Catoosa County recently approved its fire chief’s request to go out to bid on new turn-out gear and breathing equipment for the department.
During the Board of Commissioner’s meeting on Nov. 20, Fire Chief Randy Camp expressed the department’s need for inventory upgrades in both safety gear and breathing apparatuses.
As far as the turn-out gear goes, Camp is looking to stock up on two year’s worth of equipment for a potentially discounted price.
“We’re asking to go out for approval for 30 sets of gear — 15 sets for 2018 and 15 sets for the 2019 budget allotment,” Camp said. “This will come out of SPLOST funds. This will be the complete sets — coats, boots, helmets, hoods, boots and gloves. We feel like we should get a lower price buying 30 sets versus 15.”
While prices will vary depending on the bids received, full sets of turn-out gear can cost anywhere from $2,000 to $3,500 per set depending on the brand and quality.
Camp added that his department was a little late in asking to go to bid on the gear because his staff spent considerable time doing its due diligence researching what they wanted to include in the bid specifications.
“We wanted to demo several sets, which we did during the year to come up with good specifications,” Camp said.
Before the vote took place, Commissioner Jim Cutler inquired about the lifespan the gear.
“Some of our firefighters can go through a set of gear in about three years, but it depends on activity levels, and how hard they work. Really, a set of gear should last five years if you have really active firefighters. We’re trying to get on a budget so we can buy 15 sets per year and rotate them out. Each firefighter has two sets.”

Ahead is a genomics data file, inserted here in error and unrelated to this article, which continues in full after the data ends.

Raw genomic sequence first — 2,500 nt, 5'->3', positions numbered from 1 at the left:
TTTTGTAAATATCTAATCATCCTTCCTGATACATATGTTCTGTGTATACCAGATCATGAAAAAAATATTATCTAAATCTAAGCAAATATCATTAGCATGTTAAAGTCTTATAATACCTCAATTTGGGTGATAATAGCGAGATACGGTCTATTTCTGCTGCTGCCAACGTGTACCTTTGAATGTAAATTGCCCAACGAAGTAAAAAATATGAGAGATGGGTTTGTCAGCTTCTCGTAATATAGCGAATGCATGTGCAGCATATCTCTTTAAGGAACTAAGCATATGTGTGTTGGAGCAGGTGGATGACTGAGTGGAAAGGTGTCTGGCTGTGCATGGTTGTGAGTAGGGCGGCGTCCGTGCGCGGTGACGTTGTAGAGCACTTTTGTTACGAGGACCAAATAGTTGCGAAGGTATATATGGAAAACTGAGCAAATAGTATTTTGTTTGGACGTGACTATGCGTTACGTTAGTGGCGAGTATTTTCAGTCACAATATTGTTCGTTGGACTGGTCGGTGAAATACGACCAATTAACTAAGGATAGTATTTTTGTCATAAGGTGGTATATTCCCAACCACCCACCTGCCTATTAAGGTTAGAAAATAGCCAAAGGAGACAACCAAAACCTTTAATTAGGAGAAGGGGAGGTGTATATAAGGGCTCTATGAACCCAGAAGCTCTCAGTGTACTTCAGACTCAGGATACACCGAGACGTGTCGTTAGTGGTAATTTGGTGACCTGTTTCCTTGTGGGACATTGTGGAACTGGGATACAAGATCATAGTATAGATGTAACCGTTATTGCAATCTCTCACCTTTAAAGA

The board unanimously approved the request, as well as the request to secure bids for 50 new self-contained breathing apparatuses.
“Currently, our department has 83 air packs,” Camp said. “With the purchase of the 50, we would be able to replace some very aging cylinders. We have eight in our current inventory that are 31 years old.”
Camp says the department purchased eight packs in 1988, two in 1995, 13 in 1996, 17 in 1997, and 2 in 1999.
With all the new equipment, Camp says the plan would be to put the new ones into the field and use some of the current packs for training and as spares.
“We would have 59 total on all the trucks,” Camp said. “Fifty of those would be new, and all the other BAs (breathing apparatuses) would be somewhere between 10 and 15 years old.”
Another need for upgrades is due to the fact that it’s becoming harder to repair older tanks if they have need work. Camp said some of the older tanks are actually becoming obsolete because the parts to repair them aren’t being manufactured anymore.
“I know this is a big purchase all at one time, but we should see a pretty good savings compared to buying one or two at a time versus buying this many,” Camp said.